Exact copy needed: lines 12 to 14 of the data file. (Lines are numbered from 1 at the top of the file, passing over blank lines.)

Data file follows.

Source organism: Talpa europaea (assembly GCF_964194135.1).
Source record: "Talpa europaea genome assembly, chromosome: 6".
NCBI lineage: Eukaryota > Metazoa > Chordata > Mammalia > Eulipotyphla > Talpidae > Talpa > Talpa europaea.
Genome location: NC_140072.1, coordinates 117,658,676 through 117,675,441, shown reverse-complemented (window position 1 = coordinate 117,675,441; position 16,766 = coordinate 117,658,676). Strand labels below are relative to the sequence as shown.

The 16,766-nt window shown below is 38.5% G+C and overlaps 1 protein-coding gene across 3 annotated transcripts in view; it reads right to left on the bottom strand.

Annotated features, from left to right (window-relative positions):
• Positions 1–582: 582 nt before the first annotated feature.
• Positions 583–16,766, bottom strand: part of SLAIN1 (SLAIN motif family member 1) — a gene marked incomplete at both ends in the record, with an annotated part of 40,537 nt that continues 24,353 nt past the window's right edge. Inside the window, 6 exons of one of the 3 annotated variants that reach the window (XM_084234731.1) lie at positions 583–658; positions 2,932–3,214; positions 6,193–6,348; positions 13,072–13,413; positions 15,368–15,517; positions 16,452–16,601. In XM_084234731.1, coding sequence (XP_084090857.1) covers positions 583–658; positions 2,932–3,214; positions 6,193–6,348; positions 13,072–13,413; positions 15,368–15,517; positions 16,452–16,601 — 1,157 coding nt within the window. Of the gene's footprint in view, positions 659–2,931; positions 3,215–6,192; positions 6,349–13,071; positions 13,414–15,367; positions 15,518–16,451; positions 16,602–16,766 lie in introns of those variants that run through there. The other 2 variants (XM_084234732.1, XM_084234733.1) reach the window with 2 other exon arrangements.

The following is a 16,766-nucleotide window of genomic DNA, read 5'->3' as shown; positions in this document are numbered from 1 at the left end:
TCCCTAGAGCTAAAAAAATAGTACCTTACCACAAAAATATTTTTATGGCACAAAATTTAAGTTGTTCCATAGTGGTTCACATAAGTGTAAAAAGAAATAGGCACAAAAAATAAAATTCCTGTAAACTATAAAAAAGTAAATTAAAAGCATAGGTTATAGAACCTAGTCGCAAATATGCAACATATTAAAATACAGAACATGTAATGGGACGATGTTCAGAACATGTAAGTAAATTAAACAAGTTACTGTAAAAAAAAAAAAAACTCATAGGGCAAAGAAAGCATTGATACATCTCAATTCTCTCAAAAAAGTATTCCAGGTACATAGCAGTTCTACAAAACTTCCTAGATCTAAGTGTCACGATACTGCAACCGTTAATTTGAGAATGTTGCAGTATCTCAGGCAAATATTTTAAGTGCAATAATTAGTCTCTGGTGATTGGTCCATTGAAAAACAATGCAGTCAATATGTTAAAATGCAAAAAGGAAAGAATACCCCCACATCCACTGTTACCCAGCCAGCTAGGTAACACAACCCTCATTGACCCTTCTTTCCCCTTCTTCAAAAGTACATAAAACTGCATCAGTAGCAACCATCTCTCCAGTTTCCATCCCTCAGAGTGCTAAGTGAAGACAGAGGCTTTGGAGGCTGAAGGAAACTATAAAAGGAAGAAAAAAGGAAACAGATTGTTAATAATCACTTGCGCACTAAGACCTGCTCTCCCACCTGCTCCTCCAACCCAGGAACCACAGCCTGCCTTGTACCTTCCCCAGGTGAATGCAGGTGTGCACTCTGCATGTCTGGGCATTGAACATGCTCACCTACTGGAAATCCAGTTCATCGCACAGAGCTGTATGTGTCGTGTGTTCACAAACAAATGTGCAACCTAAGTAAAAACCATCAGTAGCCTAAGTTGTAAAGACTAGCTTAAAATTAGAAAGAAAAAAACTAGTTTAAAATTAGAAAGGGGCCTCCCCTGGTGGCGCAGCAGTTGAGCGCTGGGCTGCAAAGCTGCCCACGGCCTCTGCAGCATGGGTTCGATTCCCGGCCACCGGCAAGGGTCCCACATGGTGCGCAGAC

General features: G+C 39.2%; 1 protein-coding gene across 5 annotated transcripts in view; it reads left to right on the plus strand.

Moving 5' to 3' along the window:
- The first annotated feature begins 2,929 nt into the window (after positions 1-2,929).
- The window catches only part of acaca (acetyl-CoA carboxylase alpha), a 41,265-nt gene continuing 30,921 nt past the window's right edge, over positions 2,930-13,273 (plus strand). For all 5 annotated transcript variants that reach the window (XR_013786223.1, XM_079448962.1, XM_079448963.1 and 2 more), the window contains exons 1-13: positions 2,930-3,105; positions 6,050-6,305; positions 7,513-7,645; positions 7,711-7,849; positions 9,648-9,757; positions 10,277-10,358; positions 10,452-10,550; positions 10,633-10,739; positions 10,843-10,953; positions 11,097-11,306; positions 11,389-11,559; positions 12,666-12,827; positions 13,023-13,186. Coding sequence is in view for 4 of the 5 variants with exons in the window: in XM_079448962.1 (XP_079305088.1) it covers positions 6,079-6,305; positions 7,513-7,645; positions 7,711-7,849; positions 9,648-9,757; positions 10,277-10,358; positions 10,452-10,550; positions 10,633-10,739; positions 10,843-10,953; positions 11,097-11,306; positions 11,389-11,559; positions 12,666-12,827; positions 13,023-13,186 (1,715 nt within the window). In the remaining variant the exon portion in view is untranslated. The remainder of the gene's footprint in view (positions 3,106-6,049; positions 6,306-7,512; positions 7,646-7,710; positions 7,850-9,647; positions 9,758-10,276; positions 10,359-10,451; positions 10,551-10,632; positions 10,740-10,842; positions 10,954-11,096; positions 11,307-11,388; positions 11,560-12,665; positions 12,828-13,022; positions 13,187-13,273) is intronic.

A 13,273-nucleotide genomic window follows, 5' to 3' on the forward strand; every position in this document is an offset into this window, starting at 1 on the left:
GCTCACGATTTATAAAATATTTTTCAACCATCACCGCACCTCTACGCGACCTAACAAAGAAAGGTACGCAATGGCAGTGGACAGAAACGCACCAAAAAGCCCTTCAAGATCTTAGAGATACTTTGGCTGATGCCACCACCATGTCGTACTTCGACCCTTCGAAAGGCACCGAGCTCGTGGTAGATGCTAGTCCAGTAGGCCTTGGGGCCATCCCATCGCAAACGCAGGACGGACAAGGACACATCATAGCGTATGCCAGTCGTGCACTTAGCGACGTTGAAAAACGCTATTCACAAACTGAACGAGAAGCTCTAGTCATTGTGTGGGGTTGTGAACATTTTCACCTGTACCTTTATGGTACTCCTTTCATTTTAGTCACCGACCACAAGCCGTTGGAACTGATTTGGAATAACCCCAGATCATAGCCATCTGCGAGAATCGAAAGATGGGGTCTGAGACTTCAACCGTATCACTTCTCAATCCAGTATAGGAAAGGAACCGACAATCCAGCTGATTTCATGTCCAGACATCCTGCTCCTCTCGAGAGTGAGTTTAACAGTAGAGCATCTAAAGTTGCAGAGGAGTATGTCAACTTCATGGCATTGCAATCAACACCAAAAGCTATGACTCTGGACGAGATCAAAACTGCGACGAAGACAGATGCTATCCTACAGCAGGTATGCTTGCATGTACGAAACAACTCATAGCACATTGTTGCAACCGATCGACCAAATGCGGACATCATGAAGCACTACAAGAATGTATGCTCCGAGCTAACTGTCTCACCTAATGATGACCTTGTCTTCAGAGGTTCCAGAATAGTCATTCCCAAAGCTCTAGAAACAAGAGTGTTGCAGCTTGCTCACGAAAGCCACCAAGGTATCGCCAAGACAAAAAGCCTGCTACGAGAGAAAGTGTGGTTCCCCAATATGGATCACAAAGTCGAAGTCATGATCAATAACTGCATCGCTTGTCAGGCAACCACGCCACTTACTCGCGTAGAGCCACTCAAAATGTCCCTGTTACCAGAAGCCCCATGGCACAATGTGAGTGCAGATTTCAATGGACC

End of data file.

Moving 5' to 3' along the window:
- The first annotated feature begins 2,929 nt into the window (after positions 1-2,929).
- The window catches only part of acaca (acetyl-CoA carboxylase alpha), a 41,265-nt gene continuing 30,921 nt past the window's right edge, over positions 2,930-13,273 (plus strand). For all 5 annotated transcript variants that reach the window (XR_013786223.1, XM_079448962.1, XM_079448963.1 and 2 more), the window contains exons 1-13: positions 2,930-3,105; positions 6,050-6,305; positions 7,513-7,645; positions 7,711-7,849; positions 9,648-9,757; positions 10,277-10,358; positions 10,452-10,550; positions 10,633-10,739; positions 10,843-10,953; positions 11,097-11,306; positions 11,389-11,559; positions 12,666-12,827; positions 13,023-13,186. Coding sequence is in view for 4 of the 5 variants with exons in the window: in XM_079448962.1 (XP_079305088.1) it covers positions 6,079-6,305; positions 7,513-7,645; positions 7,711-7,849; positions 9,648-9,757; positions 10,277-10,358; positions 10,452-10,550; positions 10,633-10,739; positions 10,843-10,953; positions 11,097-11,306; positions 11,389-11,559; positions 12,666-12,827; positions 13,023-13,186 (1,715 nt within the window). In the remaining variant the exon portion in view is untranslated. The remainder of the gene's footprint in view (positions 3,106-6,049; positions 6,306-7,512; positions 7,646-7,710; positions 7,850-9,647; positions 9,758-10,276; positions 10,359-10,451; positions 10,551-10,632; positions 10,740-10,842; positions 10,954-11,096; positions 11,307-11,388; positions 11,560-12,665; positions 12,828-13,022; positions 13,187-13,273) is intronic.